Mark Little to Chair Industry Leaders Panel Discussion at NUI Galway
Monday, 1 March 2010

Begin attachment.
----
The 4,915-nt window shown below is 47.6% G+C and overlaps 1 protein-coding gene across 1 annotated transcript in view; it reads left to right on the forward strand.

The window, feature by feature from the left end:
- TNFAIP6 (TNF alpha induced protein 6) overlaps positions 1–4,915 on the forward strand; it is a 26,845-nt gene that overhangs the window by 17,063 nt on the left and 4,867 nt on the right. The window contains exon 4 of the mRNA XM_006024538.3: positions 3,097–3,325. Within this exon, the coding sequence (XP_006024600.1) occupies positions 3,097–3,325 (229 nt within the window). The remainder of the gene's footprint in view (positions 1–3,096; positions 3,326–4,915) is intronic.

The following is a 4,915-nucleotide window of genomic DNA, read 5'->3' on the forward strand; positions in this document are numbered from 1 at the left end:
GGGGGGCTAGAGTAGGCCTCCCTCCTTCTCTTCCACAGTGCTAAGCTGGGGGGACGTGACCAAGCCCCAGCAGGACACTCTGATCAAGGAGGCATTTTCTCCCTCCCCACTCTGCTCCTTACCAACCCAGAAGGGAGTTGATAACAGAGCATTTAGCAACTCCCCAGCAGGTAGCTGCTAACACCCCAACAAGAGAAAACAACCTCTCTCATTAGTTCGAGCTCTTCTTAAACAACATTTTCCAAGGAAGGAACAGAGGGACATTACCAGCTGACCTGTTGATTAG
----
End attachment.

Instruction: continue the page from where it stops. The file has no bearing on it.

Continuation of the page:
Building and Maintaining International Industry Clusters: Galway's Medical Devices ClusterAn expert panel of industry leaders, chaired by journalist and broadcaster Mark Little, will discuss the significance of building strong international industry clusters as a critical element in growing economic activity within regional and national economies, at NUI Galway. This open forum discussion, hosted by the J.E. Cairnes School of Business & Economics on Thursday, 4 March, will focus on 'Building and Maintaining International Industry Clusters: Galway's Medical Devices Cluster'. The development of the medical device sector in Ireland and particularly the Galway cluster typifies the nature of economic growth that the country has experienced over the past two decades. With fifteen of the world's top twenty medical technology companies having significant international operations in Ireland combined with a smaller base of indigenous companies, they employ an estimated 24,000 people in approximately 140 companies. Research shows there is a significant regional dimension to the Irish medical devices sector with almost 40% of total employment in the sector in the West of Ireland. Panellists taking part in the discussion will include: Paraic Curtis, Managing Director and VP Operations, Boston Scientific (Galway); Mike Devane, Chairman, American Chamber of Commerce R&D Working Group and Partner, Quilly; Jim O'Hara, General Manager, Intel Ireland and VP Technology Manufacturing Group (TMG), Intel Corporation; and Helen Ryan, CEO Creganna Tactx Medical (Galway). Speaking in advance of the event, Dr Emer Mulligan, Head of the J.E. Cairnes School of Business & Economics, NUI Galway, said: 'Being export driven with world class product development and manufacturing, combined with strong and vibrant university industry linkages, Galway's medical devices cluster has developed as an exemplar of modern high-tech regional clusters". Research conducted by the Centre for Innovation and Structural Change at NUI Galway provides evidence that the Galway medical devices cluster is characterised primarily by trading linkages on a global scale. The local cluster is vibrant and dynamic with a clustering effect occurring through university-industry linkages, the development of a pool of skilled labour, knowledge transfers in the form of start-up firms, the growth of supplier firms and most significantly, the development of a regional and international reputation through the presence of Boston Scientific and Medtronic President of NUI Galway, Dr James J. Browne, said: "This Expert Panel Discussion hosted by the School of Business and Economics is of real interest to national and international economic policy makers. The West of Ireland's biomedical device industry is a great example of successful industry clustering and the sector is now a vital element of our national economy. The collaborative efforts of Industry and University are key to generating the dynamic culture of innovation and commercialisation which distinguishes successful industry clusters. We, in the West of Ireland, are taking full advantage of the strengths in our region to build partnerships which will bring international competitive advantage". For further information or to register to attend this free event please visit http://www.conference.ie.